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Why Investors Seeking Growth Must Look Beyond Public Equities

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What You Need to Know

  • Private markets increasingly are becoming accessible to advisors and their clients.
  • Over the last three years, private equity generated a 33% premium over public equities as of Sept. 30, 2020.
  • There is a regulatory push to give Main St. investors access to private markets.

As long-term investors search for their next big growth opportunities, one thing seems certain: They will have to look beyond public equities to find them. Increasingly, companies are delaying going public, with much of their growth — and returns — occurring in private markets.

The upshot? Private markets increasingly are becoming accessible to advisors and their clients.

There is good reason for advisors to consider them. Over the last three years, private equity generated a 33% premium over public equities as of Sept. 30, 2020, according to Hamilton Lane. Looking farther back, private equity and private credit have each outperformed global public equity and credit markets respectively 19 of the last 20 vintage years.

Those return trends could continue, as a confluence of factors encourage firms to stay private longer, experiencing much of their nascent, explosive growth before an IPO. The first factor is control. Staying private always has given executives more direction over their business and strategy. It also shields the company from the volatility that is a natural byproduct of being publicly traded.

The regulatory environment offers another cautionary flag for going public. Regulations are becoming increasingly burdensome and costly and companies might want to consider delaying those headaches as long as possible.

And plenty of capital has given companies time to wait. As of late 2019, private equity companies managed $3.4 trillion in investor commitments, up more than six-fold from 2000, according to a 2019 Kenan Institute report.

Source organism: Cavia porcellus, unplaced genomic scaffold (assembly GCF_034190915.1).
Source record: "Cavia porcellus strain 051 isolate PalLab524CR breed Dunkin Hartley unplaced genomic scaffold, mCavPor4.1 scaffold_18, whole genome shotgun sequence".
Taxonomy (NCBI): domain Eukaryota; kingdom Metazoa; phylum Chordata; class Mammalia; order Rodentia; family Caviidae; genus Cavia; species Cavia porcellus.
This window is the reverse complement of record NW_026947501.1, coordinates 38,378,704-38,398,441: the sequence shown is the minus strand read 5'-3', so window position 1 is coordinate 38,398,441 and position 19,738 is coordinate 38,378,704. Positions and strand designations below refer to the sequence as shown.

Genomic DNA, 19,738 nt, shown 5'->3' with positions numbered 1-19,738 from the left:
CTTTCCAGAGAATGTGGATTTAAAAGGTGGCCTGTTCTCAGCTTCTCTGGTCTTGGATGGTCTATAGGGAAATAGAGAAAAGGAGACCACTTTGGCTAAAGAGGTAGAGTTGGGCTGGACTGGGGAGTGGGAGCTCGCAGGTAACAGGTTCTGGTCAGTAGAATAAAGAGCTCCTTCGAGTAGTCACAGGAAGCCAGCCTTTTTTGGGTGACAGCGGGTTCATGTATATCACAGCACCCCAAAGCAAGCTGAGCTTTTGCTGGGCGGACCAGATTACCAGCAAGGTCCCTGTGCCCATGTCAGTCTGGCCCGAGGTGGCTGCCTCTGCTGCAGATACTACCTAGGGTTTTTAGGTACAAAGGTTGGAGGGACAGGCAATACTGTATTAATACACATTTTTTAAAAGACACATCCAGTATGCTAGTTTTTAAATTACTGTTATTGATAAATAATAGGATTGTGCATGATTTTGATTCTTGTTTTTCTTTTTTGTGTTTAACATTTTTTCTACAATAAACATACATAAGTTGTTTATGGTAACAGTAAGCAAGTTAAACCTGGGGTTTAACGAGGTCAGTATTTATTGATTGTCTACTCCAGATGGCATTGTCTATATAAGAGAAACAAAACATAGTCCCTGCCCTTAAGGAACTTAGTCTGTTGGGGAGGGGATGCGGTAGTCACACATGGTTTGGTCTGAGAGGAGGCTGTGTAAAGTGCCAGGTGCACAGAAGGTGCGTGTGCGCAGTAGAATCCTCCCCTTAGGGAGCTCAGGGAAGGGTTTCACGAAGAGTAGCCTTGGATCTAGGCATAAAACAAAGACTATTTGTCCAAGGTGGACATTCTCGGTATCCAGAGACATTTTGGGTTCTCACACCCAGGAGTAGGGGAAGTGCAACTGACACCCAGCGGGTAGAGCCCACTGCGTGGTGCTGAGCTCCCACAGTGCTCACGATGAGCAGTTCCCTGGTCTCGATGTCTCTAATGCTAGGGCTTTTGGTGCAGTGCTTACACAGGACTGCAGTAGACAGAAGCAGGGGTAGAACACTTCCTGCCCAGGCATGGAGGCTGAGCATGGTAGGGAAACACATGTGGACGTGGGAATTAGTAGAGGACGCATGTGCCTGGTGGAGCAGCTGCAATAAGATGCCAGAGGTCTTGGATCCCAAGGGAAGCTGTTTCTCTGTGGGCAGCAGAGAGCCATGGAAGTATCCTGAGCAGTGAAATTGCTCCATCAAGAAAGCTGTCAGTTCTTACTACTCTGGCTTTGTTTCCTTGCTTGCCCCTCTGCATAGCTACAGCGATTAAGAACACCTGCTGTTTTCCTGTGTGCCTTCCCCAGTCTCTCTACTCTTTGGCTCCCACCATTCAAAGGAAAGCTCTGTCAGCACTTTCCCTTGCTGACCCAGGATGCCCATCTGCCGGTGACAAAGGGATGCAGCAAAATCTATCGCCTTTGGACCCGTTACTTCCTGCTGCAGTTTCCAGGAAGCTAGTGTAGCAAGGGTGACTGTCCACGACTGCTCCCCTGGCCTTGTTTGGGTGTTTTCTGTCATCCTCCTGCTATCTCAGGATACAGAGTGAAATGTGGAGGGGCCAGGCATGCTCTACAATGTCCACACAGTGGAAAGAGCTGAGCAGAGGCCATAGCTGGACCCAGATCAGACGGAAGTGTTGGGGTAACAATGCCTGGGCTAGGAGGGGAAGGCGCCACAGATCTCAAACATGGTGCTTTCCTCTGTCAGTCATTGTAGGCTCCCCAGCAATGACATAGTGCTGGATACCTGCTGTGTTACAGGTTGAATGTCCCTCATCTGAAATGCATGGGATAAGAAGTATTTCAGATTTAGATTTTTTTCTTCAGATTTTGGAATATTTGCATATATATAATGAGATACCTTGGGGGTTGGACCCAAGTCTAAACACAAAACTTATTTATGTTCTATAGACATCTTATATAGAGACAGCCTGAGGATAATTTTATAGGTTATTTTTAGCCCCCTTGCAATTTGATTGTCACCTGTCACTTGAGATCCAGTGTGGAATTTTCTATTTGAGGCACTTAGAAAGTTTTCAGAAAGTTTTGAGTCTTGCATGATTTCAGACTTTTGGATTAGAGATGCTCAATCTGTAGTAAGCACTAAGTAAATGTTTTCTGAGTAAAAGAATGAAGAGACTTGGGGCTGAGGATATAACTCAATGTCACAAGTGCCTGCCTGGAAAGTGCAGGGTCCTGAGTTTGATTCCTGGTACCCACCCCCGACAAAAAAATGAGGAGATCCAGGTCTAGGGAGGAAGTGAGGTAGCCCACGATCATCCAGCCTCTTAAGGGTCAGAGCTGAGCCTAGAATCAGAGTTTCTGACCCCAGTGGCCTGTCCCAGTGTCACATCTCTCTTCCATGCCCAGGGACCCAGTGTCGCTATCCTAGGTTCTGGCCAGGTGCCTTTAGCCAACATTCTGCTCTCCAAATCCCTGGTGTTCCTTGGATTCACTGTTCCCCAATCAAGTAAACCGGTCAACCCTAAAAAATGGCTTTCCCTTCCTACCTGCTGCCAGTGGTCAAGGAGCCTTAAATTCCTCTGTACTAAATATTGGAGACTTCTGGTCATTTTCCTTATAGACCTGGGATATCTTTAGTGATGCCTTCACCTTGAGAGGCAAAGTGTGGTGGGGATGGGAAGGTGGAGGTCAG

Each of these factors plays a role in keeping companies private longer. We see this in the technology space, where the age, on average, of a new public company has gone from 4.5 years in 1999 to more than 12 years old, according to a Skadden 2020 study.

As more tangible examples, Uber and Airbnb, two of the 10 largest-ever tech IPOs, waited 10 and 12 years, respectively, before going public, long after they had disrupted the industries in which they operate.

Growing Opportunity Set

Considering the size and scope of private markets, it’s striking how much public equity investors may have been missing. There are roughly 20,000 private companies with annual revenues of more than $100 million, compared to just 3,000 public companies, according to Capital IQ.

For almost two decades, the number of publicly listed companies has been in steady decline. While IPOs increased in 2020 as some companies sought to take advantage of buoyant investor sentiment, the number of companies listed on major U.S. exchanges has still shrunk from more than 7,500 at the beginning of 2000, to less than 5,000 at the end of 2020, according to a University of Florida study.

For decades, access to private companies has been largely limited to institutional and ultra-high-net-worth investors. That is quickly changing. Sensing that Main Street is being left behind from the growing private market, there has actually been a regulatory push to give them access.

The industry has responded in kind. In the past few months, several new registered private equity funds have launched, catering to advisors and their clients.

More are on the way. Individual fund details vary, but these strategies, often referred to as “evergreen” funds, solve some of the challenges around liquidity, large capital commitments and timing delays in funding requirements that have traditionally been barriers for wealthy investors.

From the lens of a high net worth investor, these funds are attractive in that they offer a single-access solution to gain diversified exposure to the private markets. What’s more, the minimum investment size may be as low as $50,000 in some cases.

This means it should be possible for individual investors to not only access the private markets, but be able to do so while building fully diversified private portfolios alongside some of the largest institutional investors.

Advisors and their clients would do well to give these strategies a look.

Josh Vail, CAIA, is president of 361 Capital.

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(Image: Tomertu/Stock.adobe.com)

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